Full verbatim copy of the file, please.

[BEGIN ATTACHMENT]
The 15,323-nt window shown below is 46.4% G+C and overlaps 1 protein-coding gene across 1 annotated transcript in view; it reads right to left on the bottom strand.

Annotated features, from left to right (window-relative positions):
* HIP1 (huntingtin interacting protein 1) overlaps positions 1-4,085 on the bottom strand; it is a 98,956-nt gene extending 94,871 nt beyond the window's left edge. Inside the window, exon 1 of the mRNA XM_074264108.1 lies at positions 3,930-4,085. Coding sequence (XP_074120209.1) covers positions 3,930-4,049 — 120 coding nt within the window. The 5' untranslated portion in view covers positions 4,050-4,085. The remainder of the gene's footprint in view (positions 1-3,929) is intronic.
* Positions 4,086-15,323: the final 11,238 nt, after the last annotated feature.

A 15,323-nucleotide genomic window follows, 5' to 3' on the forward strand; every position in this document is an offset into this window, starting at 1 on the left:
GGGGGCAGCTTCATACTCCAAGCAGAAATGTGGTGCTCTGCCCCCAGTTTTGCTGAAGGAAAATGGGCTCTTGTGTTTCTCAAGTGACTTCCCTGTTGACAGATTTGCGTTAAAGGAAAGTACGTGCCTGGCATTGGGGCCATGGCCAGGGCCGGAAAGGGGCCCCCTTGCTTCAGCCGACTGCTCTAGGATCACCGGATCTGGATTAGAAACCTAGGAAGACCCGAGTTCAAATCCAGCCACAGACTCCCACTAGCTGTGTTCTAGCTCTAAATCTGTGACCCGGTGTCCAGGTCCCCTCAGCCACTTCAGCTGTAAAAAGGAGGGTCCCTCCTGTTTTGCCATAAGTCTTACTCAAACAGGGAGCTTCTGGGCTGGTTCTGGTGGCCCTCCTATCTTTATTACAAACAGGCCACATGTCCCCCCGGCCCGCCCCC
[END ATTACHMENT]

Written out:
The 15,323-nt window shown below is 46.4% G+C and overlaps 1 protein-coding gene across 1 annotated transcript in view; it reads right to left on the bottom strand.

Annotated features, from left to right (window-relative positions):
* HIP1 (huntingtin interacting protein 1) overlaps positions 1-4,085 on the bottom strand; it is a 98,956-nt gene extending 94,871 nt beyond the window's left edge. Inside the window, exon 1 of the mRNA XM_074264108.1 lies at positions 3,930-4,085. Coding sequence (XP_074120209.1) covers positions 3,930-4,049 — 120 coding nt within the window. The 5' untranslated portion in view covers positions 4,050-4,085. The remainder of the gene's footprint in view (positions 1-3,929) is intronic.
* Positions 4,086-15,323: the final 11,238 nt, after the last annotated feature.

A 15,323-nucleotide genomic window follows, 5' to 3' on the forward strand; every position in this document is an offset into this window, starting at 1 on the left:
GGGGGCAGCTTCATACTCCAAGCAGAAATGTGGTGCTCTGCCCCCAGTTTTGCTGAAGGAAAATGGGCTCTTGTGTTTCTCAAGTGACTTCCCTGTTGACAGATTTGCGTTAAAGGAAAGTACGTGCCTGGCATTGGGGCCATGGCCAGGGCCGGAAAGGGGCCCCCTTGCTTCAGCCGACTGCTCTAGGATCACCGGATCTGGATTAGAAACCTAGGAAGACCCGAGTTCAAATCCAGCCACAGACTCCCACTAGCTGTGTTCTAGCTCTAAATCTGTGACCCGGTGTCCAGGTCCCCTCAGCCACTTCAGCTGTAAAAAGGAGGGTCCCTCCTGTTTTGCCATAAGTCTTACTCAAACAGGGAGCTTCTGGGCTGGTTCTGGTGGCCCTCCTATCTTTATTACAAACAGGCCACATGTCCCCCCGGCCCGCCCCC